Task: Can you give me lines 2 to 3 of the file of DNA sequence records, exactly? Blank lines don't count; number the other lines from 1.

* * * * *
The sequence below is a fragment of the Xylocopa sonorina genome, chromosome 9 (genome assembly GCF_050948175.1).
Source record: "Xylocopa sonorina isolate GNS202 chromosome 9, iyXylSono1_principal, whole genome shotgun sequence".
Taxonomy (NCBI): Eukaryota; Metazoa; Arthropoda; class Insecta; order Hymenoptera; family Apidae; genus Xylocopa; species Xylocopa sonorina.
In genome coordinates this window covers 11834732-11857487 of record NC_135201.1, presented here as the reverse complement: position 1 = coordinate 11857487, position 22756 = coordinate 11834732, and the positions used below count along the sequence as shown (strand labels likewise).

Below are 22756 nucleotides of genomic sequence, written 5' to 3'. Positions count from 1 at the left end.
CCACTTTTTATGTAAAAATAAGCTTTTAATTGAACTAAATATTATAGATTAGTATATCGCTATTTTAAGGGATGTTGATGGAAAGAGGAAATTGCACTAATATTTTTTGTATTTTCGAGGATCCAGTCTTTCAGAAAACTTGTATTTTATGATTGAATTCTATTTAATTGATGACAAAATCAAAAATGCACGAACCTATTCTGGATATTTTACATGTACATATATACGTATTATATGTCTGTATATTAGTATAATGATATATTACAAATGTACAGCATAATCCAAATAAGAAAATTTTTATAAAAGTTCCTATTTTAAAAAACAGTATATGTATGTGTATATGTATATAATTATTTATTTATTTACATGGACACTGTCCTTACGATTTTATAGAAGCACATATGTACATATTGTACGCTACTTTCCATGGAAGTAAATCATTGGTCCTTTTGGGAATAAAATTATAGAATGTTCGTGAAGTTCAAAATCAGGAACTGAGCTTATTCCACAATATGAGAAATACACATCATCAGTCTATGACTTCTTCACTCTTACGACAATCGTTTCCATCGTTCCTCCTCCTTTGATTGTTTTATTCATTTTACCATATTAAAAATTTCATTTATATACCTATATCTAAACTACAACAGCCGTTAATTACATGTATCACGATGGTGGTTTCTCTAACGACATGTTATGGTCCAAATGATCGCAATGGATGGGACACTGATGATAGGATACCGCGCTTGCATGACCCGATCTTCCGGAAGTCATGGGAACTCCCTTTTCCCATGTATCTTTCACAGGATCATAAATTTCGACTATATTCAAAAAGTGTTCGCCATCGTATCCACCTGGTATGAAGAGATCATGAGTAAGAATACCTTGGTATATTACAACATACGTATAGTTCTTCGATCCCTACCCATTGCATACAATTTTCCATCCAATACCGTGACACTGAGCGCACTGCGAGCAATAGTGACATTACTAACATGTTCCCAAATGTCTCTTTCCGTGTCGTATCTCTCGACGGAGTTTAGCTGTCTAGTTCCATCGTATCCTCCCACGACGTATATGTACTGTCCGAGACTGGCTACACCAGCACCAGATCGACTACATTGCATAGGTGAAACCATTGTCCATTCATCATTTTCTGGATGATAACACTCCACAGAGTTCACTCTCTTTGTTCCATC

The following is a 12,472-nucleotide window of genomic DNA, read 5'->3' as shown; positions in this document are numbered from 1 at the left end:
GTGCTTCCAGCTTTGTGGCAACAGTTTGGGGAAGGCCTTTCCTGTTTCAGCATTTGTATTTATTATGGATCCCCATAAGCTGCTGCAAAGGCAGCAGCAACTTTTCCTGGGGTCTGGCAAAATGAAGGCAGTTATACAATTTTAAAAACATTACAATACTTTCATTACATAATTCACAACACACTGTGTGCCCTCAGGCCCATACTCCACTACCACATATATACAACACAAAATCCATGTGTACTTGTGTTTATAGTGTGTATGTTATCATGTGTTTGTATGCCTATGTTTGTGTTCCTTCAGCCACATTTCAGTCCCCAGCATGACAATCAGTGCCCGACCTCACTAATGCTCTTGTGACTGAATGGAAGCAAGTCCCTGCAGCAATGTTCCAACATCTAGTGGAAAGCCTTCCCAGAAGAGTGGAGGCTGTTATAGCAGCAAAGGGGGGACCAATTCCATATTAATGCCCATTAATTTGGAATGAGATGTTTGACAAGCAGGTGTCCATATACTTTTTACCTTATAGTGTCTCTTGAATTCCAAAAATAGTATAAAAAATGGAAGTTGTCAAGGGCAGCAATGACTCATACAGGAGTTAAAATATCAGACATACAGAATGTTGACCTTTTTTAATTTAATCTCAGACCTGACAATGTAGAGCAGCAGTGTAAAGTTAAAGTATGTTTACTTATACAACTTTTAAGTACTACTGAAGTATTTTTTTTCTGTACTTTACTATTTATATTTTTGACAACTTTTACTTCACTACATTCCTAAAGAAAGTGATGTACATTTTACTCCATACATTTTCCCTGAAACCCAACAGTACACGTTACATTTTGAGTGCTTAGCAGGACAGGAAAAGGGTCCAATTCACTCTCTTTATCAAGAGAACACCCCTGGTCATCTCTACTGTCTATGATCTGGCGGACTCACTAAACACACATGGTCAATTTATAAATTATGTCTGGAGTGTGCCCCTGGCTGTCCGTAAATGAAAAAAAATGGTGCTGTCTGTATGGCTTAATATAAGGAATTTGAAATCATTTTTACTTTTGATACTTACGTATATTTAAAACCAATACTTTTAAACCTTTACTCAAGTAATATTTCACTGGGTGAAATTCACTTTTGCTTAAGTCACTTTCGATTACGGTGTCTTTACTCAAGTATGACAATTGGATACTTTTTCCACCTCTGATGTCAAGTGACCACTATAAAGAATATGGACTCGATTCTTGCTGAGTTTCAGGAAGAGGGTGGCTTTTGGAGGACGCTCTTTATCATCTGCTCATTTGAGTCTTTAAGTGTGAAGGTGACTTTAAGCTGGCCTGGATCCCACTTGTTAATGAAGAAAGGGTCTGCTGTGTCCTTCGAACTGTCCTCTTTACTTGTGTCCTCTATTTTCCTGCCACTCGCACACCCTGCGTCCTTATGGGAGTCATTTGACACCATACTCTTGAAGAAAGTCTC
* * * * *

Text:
Source record: "Xylocopa sonorina isolate GNS202 chromosome 9, iyXylSono1_principal, whole genome shotgun sequence".
Taxonomy (NCBI): Eukaryota; Metazoa; Arthropoda; class Insecta; order Hymenoptera; family Apidae; genus Xylocopa; species Xylocopa sonorina.